Normally (a) a wavefront in a laser beam would scatter in all directions as it passes through an opaque sample, producing a speckled pattern of light on a screen. But in Mosk and Vellekoop’s technique (b) the wavefront is split into segments, and the phase each of these is altered to pre-empt the scattering so that they all arrive at a single point in-phase.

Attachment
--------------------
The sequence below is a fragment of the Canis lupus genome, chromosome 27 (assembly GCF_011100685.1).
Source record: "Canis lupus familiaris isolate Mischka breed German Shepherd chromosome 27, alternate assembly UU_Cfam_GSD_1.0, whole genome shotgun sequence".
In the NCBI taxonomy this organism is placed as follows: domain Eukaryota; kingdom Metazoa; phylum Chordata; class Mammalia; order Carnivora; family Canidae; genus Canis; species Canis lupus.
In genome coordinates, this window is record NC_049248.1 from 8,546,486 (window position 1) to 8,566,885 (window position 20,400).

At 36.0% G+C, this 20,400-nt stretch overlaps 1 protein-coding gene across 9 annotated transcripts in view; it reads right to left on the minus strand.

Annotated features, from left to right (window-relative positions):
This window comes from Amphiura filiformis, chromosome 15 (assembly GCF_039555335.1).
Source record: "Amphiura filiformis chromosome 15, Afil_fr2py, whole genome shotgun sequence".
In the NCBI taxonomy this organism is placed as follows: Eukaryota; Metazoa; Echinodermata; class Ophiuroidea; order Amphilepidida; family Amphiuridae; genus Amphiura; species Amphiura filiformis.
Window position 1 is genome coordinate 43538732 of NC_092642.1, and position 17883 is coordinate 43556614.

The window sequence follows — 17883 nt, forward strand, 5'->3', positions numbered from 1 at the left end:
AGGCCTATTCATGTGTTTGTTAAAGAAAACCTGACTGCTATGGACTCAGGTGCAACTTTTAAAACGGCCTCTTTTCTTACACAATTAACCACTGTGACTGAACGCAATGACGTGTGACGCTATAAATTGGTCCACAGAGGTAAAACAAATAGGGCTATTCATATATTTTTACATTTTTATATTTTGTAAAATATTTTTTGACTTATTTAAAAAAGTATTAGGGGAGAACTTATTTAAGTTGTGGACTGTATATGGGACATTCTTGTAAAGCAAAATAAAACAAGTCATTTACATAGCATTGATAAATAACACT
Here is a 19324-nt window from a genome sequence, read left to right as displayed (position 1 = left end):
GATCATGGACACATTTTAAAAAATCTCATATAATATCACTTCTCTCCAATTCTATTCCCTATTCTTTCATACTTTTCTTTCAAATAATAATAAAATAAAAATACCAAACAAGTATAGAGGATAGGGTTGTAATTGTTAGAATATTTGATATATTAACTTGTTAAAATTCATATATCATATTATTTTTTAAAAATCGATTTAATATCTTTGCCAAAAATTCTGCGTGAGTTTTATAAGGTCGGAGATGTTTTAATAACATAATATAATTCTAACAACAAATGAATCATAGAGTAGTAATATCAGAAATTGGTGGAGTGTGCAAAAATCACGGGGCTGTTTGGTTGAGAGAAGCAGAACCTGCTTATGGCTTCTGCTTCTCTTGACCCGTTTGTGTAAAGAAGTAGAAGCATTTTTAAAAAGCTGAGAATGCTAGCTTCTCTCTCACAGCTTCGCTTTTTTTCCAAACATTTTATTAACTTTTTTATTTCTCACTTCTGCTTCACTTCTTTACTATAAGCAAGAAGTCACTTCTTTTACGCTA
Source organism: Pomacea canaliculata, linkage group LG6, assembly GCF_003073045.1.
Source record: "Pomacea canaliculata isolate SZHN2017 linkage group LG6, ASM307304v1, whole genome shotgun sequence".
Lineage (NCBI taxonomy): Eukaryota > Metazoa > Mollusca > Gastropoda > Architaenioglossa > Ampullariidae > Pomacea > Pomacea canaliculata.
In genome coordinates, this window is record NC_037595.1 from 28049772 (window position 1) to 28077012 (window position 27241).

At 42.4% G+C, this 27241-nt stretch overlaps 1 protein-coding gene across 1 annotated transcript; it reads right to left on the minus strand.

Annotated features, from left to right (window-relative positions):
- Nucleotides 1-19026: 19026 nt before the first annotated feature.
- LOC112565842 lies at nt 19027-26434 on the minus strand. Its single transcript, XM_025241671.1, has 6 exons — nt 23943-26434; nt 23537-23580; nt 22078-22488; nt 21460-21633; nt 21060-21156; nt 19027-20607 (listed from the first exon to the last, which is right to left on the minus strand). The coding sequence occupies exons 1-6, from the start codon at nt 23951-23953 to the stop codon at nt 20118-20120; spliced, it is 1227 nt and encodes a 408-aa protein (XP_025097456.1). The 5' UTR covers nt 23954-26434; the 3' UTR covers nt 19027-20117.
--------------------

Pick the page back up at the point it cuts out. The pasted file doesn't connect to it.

The trick is to know how the “complex amplitude” of each segment’s field will be affected as it passes through the sample. Without altering any, these amplitudes - the thick arrows in (c) - will all add randomly so that much of the total field cancels-out. But by even altering the phase of just one segment - the short dashed arrow - this destructive effect can be reduced (d). (Credit: Ivo Vellekoop and Allard Mosk)